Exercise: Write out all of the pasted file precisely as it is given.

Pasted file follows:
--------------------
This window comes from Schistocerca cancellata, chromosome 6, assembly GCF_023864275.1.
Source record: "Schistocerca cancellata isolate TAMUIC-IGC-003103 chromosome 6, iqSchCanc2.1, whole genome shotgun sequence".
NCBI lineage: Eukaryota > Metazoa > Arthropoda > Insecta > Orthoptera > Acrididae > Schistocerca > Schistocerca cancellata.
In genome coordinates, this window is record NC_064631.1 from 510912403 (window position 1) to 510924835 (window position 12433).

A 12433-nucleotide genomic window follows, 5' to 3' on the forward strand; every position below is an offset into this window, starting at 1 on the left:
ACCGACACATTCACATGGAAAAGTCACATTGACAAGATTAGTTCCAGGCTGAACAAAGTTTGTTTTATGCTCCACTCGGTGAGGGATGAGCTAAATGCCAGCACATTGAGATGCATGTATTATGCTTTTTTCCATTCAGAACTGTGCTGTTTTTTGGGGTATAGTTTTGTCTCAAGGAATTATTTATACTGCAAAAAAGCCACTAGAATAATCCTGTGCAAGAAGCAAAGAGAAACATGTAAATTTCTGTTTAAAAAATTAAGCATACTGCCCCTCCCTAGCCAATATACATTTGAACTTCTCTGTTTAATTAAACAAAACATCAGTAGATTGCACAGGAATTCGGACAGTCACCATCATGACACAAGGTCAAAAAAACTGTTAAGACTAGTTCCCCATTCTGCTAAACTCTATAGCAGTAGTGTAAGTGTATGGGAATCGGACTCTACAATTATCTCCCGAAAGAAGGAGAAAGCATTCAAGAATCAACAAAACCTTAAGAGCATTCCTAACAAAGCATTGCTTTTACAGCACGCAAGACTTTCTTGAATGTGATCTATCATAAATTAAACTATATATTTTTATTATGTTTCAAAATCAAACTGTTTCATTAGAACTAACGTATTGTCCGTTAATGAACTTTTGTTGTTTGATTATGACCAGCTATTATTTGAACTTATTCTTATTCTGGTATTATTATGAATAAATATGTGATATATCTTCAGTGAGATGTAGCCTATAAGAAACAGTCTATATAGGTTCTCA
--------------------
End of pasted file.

This window comes from Schistocerca cancellata, chromosome 6, assembly GCF_023864275.1.
Source record: "Schistocerca cancellata isolate TAMUIC-IGC-003103 chromosome 6, iqSchCanc2.1, whole genome shotgun sequence".
NCBI lineage: Eukaryota > Metazoa > Arthropoda > Insecta > Orthoptera > Acrididae > Schistocerca > Schistocerca cancellata.
In genome coordinates, this window is record NC_064631.1 from 510912403 (window position 1) to 510924835 (window position 12433).

A 12433-nucleotide genomic window follows, 5' to 3' on the forward strand; every position below is an offset into this window, starting at 1 on the left:
ACCGACACATTCACATGGAAAAGTCACATTGACAAGATTAGTTCCAGGCTGAACAAAGTTTGTTTTATGCTCCACTCGGTGAGGGATGAGCTAAATGCCAGCACATTGAGATGCATGTATTATGCTTTTTTCCATTCAGAACTGTGCTGTTTTTTGGGGTATAGTTTTGTCTCAAGGAATTATTTATACTGCAAAAAAGCCACTAGAATAATCCTGTGCAAGAAGCAAAGAGAAACATGTAAATTTCTGTTTAAAAAATTAAGCATACTGCCCCTCCCTAGCCAATATACATTTGAACTTCTCTGTTTAATTAAACAAAACATCAGTAGATTGCACAGGAATTCGGACAGTCACCATCATGACACAAGGTCAAAAAAACTGTTAAGACTAGTTCCCCATTCTGCTAAACTCTATAGCAGTAGTGTAAGTGTATGGGAATCGGACTCTACAATTATCTCCCGAAAGAAGGAGAAAGCATTCAAGAATCAACAAAACCTTAAGAGCATTCCTAACAAAGCATTGCTTTTACAGCACGCAAGACTTTCTTGAATGTGATCTATCATAAATTAAACTATATATTTTTATTATGTTTCAAAATCAAACTGTTTCATTAGAACTAACGTATTGTCCGTTAATGAACTTTTGTTGTTTGATTATGACCAGCTATTATTTGAACTTATTCTTATTCTGGTATTATTATGAATAAATATGTGATATATCTTCAGTGAGATGTAGCCTATAAGAAACAGTCTATATAGGTTCTCA